The computer-implemented processes illustrated in FIG. 1 can communicate with one another using a variety of techniques. These techniques can include inter-process communication (e.g., where two or more of the computer-implemented processes illustrated in FIG. 1 reside within the same execution environment) and network-based communication (e.g., where two or more of the computer-implemented processes reside in different execution environments coupled to one another by a computer network). In some examples, communications can include hypertext transfer protocol (HTTP) based communications. It should be noted that the computer-implemented process illustrated in FIG. 1 can be implemented in hardware or a combination of hardware and software.

FIG. 2 illustrates a device identifier translation process 200 executed by a translation service (e.g., the translation service 120 of FIG. 1) in some examples. As shown in FIG. 2, the process 200 starts with the translation service establishing 202 a reference identifier associated with target device criteria. For instance, in some examples, the translation service can locate (e.g. within a registry of its host virtual machine) device configuration data of a reference device of the same type as the target device and create a copy of the device configuration data that is accessible via the reference identifier. In this way, the translation service establishes the reference identifier and the reference configuration data to which the reference identifier points.

Continuing with the process 200, the translation service monitors 204 for devices newly connected to the virtual machine. For instance, in some examples, the translation service subscribes to receive messages announcing connections of new devices. In these examples, the translation service requests subscription by interoperating with other processes hosted by the virtual machine that are involved in installation of new devices, such as a device enumerator, plug and play automation, or some other operating system process. This interaction may be accomplished via an application programming interface (API) exposed by the other processes.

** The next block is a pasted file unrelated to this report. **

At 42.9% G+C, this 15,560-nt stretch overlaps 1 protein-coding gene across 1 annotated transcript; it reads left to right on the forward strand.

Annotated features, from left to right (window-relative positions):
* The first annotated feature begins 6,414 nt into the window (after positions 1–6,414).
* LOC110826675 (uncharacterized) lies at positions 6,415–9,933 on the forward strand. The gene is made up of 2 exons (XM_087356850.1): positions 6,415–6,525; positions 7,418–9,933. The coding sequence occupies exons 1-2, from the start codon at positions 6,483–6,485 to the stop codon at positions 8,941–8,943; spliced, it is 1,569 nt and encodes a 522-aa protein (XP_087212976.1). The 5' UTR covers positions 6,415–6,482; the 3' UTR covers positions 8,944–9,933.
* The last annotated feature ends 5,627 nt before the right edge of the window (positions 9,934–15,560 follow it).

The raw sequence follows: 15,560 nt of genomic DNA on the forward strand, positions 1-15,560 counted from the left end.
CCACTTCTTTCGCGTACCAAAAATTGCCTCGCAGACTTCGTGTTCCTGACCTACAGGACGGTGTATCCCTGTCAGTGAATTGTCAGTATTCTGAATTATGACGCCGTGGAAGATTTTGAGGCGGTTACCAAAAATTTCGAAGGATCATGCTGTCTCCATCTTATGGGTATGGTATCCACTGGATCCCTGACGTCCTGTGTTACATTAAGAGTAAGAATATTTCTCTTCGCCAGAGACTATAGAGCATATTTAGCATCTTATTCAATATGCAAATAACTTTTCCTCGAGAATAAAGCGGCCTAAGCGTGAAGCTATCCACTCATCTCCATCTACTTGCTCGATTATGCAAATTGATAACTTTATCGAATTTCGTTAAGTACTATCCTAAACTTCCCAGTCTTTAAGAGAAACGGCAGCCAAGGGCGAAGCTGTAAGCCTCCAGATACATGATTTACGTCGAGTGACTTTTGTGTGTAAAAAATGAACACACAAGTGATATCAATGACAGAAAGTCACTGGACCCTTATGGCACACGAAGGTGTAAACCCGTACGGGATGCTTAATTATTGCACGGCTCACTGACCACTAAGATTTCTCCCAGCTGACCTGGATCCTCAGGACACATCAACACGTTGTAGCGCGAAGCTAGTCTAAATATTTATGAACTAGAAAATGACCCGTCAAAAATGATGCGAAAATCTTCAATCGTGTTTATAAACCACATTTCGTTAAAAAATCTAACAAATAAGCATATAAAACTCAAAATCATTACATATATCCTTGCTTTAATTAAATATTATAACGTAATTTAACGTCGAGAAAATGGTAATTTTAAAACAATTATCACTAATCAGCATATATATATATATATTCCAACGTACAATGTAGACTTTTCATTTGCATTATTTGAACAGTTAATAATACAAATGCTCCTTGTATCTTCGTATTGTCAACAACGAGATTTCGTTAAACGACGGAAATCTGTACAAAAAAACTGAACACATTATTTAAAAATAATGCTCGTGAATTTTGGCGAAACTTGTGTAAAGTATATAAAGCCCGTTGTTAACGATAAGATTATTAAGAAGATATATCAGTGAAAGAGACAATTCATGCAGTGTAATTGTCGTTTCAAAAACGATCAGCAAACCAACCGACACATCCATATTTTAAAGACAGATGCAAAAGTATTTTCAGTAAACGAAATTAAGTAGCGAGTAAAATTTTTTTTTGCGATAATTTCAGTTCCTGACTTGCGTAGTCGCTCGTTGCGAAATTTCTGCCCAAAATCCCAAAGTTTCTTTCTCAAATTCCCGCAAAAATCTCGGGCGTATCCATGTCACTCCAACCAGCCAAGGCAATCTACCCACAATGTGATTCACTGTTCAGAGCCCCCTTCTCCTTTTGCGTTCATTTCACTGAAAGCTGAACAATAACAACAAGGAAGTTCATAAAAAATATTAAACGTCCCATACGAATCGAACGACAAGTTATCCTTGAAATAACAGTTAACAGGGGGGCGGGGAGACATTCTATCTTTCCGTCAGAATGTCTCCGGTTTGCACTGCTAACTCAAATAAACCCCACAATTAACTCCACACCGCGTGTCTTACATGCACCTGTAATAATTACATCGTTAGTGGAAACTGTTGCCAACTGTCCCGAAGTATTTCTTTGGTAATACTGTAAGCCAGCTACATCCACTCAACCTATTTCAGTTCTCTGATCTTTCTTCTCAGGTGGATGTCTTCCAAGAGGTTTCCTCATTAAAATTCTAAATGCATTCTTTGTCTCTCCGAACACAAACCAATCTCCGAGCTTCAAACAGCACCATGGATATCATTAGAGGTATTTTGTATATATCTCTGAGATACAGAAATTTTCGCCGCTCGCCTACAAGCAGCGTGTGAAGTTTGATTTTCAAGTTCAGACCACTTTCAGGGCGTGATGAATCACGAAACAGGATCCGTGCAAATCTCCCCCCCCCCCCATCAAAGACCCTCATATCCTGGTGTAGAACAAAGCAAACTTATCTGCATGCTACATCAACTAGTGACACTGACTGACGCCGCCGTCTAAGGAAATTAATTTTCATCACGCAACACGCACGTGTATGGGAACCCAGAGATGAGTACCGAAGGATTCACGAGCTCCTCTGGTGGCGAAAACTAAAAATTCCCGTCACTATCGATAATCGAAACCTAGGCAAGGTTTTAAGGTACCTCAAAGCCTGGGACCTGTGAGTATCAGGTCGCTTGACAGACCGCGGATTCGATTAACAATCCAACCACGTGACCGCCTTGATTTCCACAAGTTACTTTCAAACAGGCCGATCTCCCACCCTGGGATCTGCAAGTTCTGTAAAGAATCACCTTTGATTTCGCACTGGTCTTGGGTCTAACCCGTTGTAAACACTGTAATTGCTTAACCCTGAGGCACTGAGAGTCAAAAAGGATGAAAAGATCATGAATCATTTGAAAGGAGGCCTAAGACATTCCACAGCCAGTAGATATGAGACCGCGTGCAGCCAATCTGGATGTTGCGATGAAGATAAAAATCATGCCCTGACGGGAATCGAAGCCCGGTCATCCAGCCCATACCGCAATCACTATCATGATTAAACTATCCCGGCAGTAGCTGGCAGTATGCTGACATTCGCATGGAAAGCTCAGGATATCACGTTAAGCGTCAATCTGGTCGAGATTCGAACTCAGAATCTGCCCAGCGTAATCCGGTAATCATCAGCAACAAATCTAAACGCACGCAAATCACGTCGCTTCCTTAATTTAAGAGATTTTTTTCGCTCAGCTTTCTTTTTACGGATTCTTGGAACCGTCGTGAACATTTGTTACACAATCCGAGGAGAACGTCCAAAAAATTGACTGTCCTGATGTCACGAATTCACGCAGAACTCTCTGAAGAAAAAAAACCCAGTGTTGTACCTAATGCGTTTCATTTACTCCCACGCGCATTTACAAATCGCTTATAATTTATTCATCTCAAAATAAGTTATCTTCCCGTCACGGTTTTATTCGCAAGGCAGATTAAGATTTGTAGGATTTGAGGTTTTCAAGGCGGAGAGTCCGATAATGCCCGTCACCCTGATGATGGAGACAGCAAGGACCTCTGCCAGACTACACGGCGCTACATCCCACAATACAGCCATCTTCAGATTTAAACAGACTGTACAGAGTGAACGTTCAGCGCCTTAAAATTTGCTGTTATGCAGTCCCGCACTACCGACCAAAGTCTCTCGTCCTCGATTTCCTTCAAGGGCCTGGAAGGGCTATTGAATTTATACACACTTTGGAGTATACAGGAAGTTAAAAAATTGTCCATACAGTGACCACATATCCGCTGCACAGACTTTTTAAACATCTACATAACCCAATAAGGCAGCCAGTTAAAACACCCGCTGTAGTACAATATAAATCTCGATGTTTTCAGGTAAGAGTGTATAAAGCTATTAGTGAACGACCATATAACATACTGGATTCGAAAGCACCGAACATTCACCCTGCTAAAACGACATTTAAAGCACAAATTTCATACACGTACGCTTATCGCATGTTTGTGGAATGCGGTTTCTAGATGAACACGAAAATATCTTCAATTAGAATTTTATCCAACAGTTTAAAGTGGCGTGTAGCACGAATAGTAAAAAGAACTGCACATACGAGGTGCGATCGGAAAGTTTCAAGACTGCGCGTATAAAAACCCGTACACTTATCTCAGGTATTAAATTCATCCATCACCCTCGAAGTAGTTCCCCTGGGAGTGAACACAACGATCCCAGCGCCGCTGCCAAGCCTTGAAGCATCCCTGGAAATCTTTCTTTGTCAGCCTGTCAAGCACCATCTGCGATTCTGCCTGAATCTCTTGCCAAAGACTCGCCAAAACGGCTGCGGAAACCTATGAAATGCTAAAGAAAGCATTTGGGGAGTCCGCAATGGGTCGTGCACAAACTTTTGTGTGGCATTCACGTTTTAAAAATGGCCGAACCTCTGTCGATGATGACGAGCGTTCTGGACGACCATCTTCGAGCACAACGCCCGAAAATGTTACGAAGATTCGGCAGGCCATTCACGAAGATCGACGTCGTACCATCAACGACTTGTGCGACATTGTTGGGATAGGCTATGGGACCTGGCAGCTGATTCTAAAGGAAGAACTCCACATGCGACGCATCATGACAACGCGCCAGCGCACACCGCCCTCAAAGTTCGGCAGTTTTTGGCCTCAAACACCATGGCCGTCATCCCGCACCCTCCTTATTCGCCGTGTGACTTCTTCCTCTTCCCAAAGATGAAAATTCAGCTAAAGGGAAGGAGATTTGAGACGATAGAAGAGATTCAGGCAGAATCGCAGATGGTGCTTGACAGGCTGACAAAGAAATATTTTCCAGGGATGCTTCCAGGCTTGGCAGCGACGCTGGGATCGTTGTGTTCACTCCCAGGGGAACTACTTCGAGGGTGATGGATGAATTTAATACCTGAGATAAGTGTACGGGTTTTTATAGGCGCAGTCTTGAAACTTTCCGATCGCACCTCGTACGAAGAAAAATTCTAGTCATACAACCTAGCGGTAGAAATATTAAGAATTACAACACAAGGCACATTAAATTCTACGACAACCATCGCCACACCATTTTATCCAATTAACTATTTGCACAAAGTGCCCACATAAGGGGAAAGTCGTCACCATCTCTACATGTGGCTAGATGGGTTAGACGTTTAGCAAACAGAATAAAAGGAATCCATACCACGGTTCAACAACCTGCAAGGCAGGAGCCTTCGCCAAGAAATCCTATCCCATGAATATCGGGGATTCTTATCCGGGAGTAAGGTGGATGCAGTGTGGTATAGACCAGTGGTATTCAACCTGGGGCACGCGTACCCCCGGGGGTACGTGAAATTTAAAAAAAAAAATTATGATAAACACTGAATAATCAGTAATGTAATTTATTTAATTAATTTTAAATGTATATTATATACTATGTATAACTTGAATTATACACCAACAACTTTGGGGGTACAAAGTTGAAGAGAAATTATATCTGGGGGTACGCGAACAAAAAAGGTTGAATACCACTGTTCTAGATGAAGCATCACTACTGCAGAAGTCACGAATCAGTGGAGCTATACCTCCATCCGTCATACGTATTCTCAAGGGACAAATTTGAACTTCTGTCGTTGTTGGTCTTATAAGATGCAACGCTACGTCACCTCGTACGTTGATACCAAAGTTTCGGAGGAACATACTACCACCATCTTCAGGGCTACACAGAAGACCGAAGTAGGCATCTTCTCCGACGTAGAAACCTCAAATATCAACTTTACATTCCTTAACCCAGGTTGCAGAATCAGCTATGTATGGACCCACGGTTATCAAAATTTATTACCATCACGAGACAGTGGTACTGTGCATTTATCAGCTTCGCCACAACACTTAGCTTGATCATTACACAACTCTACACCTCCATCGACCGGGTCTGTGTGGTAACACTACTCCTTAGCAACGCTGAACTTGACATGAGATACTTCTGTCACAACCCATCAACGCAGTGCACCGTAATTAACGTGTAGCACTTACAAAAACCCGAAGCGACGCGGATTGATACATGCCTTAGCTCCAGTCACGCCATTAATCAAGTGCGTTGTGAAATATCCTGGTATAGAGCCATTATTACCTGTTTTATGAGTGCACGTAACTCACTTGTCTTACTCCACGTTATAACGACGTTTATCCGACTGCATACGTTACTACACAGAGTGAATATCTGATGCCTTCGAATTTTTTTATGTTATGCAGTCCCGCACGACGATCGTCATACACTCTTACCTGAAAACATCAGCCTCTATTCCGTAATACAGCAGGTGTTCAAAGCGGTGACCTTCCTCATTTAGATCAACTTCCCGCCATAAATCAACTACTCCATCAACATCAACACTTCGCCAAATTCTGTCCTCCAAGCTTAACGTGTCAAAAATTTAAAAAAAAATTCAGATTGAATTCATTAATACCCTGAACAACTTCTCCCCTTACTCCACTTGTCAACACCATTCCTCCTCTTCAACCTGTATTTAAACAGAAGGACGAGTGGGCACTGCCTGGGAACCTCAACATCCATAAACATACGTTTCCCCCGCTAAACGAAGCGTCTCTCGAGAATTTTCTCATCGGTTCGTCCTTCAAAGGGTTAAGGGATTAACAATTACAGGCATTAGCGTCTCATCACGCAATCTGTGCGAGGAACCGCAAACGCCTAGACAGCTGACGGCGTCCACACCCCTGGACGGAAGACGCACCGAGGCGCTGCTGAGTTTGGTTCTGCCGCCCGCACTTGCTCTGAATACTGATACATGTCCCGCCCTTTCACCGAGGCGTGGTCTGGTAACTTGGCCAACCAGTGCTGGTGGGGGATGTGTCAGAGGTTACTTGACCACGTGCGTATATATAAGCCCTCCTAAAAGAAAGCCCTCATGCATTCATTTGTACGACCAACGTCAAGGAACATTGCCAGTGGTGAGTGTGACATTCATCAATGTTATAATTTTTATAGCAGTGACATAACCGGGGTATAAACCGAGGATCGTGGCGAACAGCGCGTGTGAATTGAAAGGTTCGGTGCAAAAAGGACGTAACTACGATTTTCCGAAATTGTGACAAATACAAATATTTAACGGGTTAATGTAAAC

Continuing with the process 200, the translation service detects 206 a newly connected device. For instance, in some examples, the translation service receives a message from a bus driver indicating that a new device has been connected to the bus. Next, the translation service determines 208 whether the newly connected device is targeted for device identifier translation. For instance, in some examples, the translation service compares the newly connected device to target device criteria associated with the reference identifier and determines 208 that the newly connected device is targeted for device identifier translation where the newly connected device satisfies the target device criteria. More specifically, in at least one example, the translation service compares the identifier of the newly connected device to a predefined identifier specified in the target device criteria. In this example, the translation service determines 208 that the newly connected device is targeted for device identifier translation where the identifier of the newly connected device matches (e.g., is the same as or has some other predefined relationship with) the predefined identifier. In this example, the target device criteria described above specifies that an identifier of the newly connected device must match the predefined identifier.

Continuing with the process 200, the translation service translates 210 (e.g., replaces or modifies) the identifier of the newly connected device to the reference identifier prior to processing by plug and play automation of the newly installed device. In this way, the translation service causes the plug and play service to configure the newly installed device according to the reference configuration data pointed to by the reference identifier.

FIGS. 3A and 3B illustrate, in greater detail, selected parts of one example of the system 100. For instance, within FIGS. 3A and 3B, the translation service 120 takes the form of a translation agent 310A and a translation driver 310B. In some examples, the translation agent 310A is a user mode application configured to establish reference identifiers. These reference identifiers can be used by the translation driver 310B to translate an identifier of a target device satisfying target device criteria associated with the reference identifier. Further, in these examples, the translation driver 310B is a kernel mode application configured to monitor for device identifiers reported from newly connected devices during the boot process of its host machine. The translation driver 310B is configured to translate identifiers of newly connected devices meeting target device criteria to a reference identifier associated with the target device criteria. Additional description of this particular implementation of the translation service 120 follows.

FIG. 3A illustrates one example of the master virtual machine 114 of FIG. 1. As shown in FIG. 3A, the master virtual machine 114 implements a guest operating system 302A that supports execution of plug and play automation 306A, a device enumerator 308A, and a device identifier translation agent 310A. The master virtual machine 114 of FIG. 3A stores (e.g., within a virtual memory) device configuration data 304A and is connected to one or more installed devices 312. In this example, the device configuration data 304A is indexed by identifiers of the installed devices 312 and includes device configuration data generated by previous execution of plug and play automation. In some examples, the device configuration data 304A is stored in a registry of the guest operating system 302A.